Irritated climate changes worry farmers across province

Published: March 15, 2013
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Bad weather spells could wreak havoc on local farming produce. PHOTO:CREATIVE COMMONS

Bad weather spells could wreak havoc on local farming produce. PHOTO:CREATIVE COMMONS

PESHAWAR: The recent spell of rains turned the weather pleasant, but their intensity and duration gave farmers enough reason to worry about its effect on crop production.

Environment experts said the recent spate of rain in the province has been caused by ‘irritated’ changes in the climate. These changes cause rain when it is not required, and, in addition to having an adverse effect on crop production, can also have a severe impact on the weather pattern as a whole.

The city has received 52mm of rain in the last three days and according to the meteorological department, more is expected in parts of Khyber-Pakhtunkhwa (K-P). This has worried farmers in Peshawar, Nowshera, Mardan, Charssada and other parts of the province where sugarcane is grown.

“There was a long spell of winter rain and now another spell could impact the environment and crop production,” said Dost Mohammad Khan, assistant professor at the Soil and Environmental Science Department of Agriculture University, Peshawar.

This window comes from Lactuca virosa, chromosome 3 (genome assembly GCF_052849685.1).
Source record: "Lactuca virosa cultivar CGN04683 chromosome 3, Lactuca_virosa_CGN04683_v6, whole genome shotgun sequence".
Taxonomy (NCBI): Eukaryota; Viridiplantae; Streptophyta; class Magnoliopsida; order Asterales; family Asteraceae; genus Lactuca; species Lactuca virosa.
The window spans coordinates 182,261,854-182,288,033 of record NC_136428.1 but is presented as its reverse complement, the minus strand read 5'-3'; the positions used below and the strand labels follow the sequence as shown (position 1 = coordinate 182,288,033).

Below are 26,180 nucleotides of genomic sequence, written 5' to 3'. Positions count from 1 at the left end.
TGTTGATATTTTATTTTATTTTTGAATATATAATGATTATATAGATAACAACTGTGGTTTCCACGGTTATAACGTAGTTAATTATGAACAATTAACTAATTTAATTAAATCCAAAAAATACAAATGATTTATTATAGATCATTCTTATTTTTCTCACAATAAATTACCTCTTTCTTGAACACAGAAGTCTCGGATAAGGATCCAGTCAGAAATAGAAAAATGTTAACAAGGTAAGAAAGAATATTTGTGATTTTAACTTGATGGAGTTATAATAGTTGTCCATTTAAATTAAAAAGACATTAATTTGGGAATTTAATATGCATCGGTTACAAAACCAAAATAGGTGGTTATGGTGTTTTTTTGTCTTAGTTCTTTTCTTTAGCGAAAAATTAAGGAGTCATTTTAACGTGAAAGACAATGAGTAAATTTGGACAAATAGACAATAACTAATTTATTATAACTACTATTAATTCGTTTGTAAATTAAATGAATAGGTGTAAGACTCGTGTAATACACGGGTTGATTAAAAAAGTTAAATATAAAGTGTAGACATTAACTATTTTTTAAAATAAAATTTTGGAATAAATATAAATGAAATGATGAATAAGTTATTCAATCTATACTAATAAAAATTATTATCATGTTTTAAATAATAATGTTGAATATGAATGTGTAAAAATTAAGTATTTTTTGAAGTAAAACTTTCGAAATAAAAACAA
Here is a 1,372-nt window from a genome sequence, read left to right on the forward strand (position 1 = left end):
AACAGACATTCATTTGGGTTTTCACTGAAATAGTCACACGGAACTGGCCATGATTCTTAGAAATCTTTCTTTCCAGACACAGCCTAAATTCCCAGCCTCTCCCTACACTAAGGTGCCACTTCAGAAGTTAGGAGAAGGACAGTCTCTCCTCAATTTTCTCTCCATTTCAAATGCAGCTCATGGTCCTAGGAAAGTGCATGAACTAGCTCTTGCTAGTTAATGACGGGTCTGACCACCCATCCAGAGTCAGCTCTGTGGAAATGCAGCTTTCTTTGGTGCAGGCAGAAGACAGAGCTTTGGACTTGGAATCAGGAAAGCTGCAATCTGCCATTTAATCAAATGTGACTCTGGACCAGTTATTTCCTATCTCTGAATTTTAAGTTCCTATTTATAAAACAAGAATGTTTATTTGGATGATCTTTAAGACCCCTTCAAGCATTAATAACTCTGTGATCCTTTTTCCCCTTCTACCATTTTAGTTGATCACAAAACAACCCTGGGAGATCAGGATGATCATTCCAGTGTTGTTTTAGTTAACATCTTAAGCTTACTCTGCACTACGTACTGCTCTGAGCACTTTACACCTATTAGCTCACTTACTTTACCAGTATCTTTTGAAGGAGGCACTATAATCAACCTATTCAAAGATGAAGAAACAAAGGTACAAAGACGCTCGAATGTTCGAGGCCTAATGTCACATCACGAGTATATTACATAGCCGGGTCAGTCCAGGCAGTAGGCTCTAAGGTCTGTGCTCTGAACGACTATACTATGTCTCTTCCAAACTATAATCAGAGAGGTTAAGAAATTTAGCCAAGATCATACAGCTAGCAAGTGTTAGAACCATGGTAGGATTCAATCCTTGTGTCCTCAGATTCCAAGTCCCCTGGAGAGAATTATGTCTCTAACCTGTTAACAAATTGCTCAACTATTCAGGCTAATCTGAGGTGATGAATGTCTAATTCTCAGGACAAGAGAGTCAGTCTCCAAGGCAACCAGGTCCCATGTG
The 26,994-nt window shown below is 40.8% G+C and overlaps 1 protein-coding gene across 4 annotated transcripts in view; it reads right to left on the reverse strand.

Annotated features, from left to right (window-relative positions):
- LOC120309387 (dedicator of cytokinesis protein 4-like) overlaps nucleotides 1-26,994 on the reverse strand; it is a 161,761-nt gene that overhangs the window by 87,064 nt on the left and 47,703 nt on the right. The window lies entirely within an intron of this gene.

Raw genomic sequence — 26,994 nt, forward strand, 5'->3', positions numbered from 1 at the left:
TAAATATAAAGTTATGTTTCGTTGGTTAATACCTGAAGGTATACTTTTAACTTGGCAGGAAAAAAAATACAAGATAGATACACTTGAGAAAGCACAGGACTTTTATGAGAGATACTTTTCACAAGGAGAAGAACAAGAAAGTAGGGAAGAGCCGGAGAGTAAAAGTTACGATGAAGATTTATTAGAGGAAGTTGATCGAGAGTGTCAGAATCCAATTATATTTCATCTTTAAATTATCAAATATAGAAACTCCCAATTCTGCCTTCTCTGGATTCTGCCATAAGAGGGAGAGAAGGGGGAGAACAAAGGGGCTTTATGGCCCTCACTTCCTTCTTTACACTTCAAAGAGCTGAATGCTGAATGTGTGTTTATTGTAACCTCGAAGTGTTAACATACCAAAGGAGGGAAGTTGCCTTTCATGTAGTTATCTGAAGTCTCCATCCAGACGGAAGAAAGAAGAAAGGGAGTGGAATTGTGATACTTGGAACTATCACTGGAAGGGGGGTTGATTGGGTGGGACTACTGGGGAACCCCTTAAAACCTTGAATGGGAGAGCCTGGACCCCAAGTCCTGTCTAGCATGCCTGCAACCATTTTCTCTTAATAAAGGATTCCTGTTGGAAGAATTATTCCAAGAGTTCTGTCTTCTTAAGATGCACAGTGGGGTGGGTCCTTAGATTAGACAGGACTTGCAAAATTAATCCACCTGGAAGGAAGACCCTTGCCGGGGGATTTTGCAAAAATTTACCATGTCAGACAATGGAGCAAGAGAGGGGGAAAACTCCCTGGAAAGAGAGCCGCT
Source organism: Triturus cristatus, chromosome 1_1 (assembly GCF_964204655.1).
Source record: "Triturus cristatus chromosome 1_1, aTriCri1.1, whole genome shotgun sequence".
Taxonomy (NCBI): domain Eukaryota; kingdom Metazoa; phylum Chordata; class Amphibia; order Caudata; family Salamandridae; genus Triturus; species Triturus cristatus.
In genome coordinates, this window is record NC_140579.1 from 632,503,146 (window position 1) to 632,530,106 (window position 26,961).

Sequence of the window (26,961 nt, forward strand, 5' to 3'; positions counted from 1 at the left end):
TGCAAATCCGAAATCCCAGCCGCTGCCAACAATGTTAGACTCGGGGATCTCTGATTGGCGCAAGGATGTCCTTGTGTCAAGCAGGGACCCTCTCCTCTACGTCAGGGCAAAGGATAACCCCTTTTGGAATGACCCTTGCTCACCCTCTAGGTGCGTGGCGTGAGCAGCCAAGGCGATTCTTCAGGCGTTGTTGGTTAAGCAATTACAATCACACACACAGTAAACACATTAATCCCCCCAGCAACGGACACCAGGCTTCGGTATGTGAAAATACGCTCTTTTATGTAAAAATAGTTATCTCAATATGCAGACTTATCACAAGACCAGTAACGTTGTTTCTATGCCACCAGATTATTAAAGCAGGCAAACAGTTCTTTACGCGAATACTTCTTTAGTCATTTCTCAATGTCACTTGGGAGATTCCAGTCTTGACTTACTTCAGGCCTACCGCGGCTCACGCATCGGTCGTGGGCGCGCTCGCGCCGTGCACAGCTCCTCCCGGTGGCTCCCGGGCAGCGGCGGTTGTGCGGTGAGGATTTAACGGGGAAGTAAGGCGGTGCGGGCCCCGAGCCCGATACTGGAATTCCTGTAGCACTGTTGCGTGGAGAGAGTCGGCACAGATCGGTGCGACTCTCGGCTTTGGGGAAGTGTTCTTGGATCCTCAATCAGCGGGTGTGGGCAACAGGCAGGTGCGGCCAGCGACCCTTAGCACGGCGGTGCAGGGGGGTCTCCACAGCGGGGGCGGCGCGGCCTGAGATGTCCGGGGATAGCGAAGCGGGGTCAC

While the persistent rain may affect the quality of wheat grain in the province’s irrigated areas, it could help the wheat crops growing in arid areas, added Khan.

Changes have been occurring in the intensity and duration of rains for the last few years –with timely and sufficient rain one season, followed by delayed and unprecedented rainfall in the next.

However, according to Zahir Shah, assistant meteorologist at the Regional Meteorological Centre Peshawar, rain in K-P is a natural phenomenon and is a result of rain-bearing clouds that originate in the Mediterranean and enter Pakistan through Balochistan. “The clouds move on into K-P where there is greater potential for rain.”

Shah further said the rain would enhance the level of groundwater and aid farmers in the coming warmer seasons. He also said it would improve the level of water in national reservoirs, which in turn could be used for irrigation and energy purposes.

Published in The Express Tribune, March 15th, 2013.

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